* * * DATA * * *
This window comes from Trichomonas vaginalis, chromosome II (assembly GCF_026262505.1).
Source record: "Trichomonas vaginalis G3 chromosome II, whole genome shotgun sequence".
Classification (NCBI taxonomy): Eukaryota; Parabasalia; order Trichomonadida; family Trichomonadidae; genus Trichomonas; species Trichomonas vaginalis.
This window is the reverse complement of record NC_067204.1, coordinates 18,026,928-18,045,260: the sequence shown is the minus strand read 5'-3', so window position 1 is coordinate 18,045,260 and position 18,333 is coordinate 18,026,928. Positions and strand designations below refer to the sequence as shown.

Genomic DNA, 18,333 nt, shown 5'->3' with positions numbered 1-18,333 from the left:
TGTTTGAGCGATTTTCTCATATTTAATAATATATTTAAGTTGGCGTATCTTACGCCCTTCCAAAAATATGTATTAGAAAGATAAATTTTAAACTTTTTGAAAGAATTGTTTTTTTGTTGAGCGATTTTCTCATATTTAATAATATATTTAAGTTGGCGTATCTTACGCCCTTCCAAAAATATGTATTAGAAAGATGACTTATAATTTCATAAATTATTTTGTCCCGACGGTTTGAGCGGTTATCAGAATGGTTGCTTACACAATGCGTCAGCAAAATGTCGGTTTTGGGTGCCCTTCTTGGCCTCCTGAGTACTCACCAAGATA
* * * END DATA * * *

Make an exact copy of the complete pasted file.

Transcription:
This window comes from Trichomonas vaginalis, chromosome II (assembly GCF_026262505.1).
Source record: "Trichomonas vaginalis G3 chromosome II, whole genome shotgun sequence".
Classification (NCBI taxonomy): Eukaryota; Parabasalia; order Trichomonadida; family Trichomonadidae; genus Trichomonas; species Trichomonas vaginalis.
This window is the reverse complement of record NC_067204.1, coordinates 18,026,928-18,045,260: the sequence shown is the minus strand read 5'-3', so window position 1 is coordinate 18,045,260 and position 18,333 is coordinate 18,026,928. Positions and strand designations below refer to the sequence as shown.

Genomic DNA, 18,333 nt, shown 5'->3' with positions numbered 1-18,333 from the left:
TGTTTGAGCGATTTTCTCATATTTAATAATATATTTAAGTTGGCGTATCTTACGCCCTTCCAAAAATATGTATTAGAAAGATAAATTTTAAACTTTTTGAAAGAATTGTTTTTTTGTTGAGCGATTTTCTCATATTTAATAATATATTTAAGTTGGCGTATCTTACGCCCTTCCAAAAATATGTATTAGAAAGATGACTTATAATTTCATAAATTATTTTGTCCCGACGGTTTGAGCGGTTATCAGAATGGTTGCTTACACAATGCGTCAGCAAAATGTCGGTTTTGGGTGCCCTTCTTGGCCTCCTGAGTACTCACCAAGATA